Despite the fluff and bluster - it is clear to the most casual observer that it was in absolutely noone's best business interest to bring down Lance. From the other cycling teams who went from a Europe-only to a North American stage, to the sports equipment vendors selling Armstrong signature gear, to the personal athletic trainers promising Armstrong-like results, to the holiday services companies offering an opportunity to cycle along parts of Lance's race routes across the French countryside, to Lance Armstrong Incorporated himself - every business touched by the tour was positively impacted by Lance's victories. And not one of them was bothered by the collateral damage in terms of individual careers or ruined businesses left in the wake of the Armstrong image protection machine.
As the Godfather said, "Nothing personal. It's just business."
Like the characters in the mafia movies of the 70's, he would have got away with it had his ego not driven him to ruin.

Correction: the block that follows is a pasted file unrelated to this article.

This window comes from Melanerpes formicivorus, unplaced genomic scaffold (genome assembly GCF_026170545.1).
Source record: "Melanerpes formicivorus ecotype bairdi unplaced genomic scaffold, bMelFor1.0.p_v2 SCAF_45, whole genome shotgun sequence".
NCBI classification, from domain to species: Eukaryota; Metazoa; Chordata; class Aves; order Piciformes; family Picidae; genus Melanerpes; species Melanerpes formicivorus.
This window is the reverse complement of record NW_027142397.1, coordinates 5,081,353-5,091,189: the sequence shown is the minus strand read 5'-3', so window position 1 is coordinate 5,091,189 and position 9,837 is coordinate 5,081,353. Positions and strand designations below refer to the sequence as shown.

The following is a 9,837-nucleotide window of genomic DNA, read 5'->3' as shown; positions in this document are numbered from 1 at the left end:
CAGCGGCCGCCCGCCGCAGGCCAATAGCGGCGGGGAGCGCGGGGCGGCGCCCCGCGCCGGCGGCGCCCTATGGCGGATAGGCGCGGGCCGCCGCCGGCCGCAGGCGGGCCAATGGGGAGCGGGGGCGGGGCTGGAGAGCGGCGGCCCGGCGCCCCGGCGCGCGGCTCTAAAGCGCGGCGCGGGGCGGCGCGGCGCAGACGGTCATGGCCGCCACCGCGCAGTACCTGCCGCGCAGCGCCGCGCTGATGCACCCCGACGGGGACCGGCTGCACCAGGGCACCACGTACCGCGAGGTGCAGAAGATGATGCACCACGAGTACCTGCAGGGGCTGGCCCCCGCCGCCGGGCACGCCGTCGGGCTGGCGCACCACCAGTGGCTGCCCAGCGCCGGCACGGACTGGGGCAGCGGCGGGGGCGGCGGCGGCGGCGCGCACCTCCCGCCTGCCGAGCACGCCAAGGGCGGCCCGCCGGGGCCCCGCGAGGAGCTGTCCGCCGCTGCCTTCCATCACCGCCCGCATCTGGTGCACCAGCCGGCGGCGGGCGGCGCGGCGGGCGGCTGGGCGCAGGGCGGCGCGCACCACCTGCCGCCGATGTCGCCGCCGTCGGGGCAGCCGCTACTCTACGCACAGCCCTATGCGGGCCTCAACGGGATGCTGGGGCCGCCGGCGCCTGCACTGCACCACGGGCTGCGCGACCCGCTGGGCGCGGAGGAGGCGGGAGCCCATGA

The story of Lance Armstrong follows the arc of a true Greek tragedy. Hubris is the epic flaw. The idea of a second comeback was too powerful for him to resist. Perhaps the very idea that someone of his age and background could even endure another twenty-one hundred mile race and finish in any position at all was enough of an enticement. Most mortals would shrink at the challenge, and Lance, doped or not, is hardly mortal. If only he would have faded into the background, Trek Bicycles would have continued to rake in millions selling Lance Armstrong signature cycles. The investigations would have all become old news. And the world would have grown weary of the army of his detractors trying to bring him down.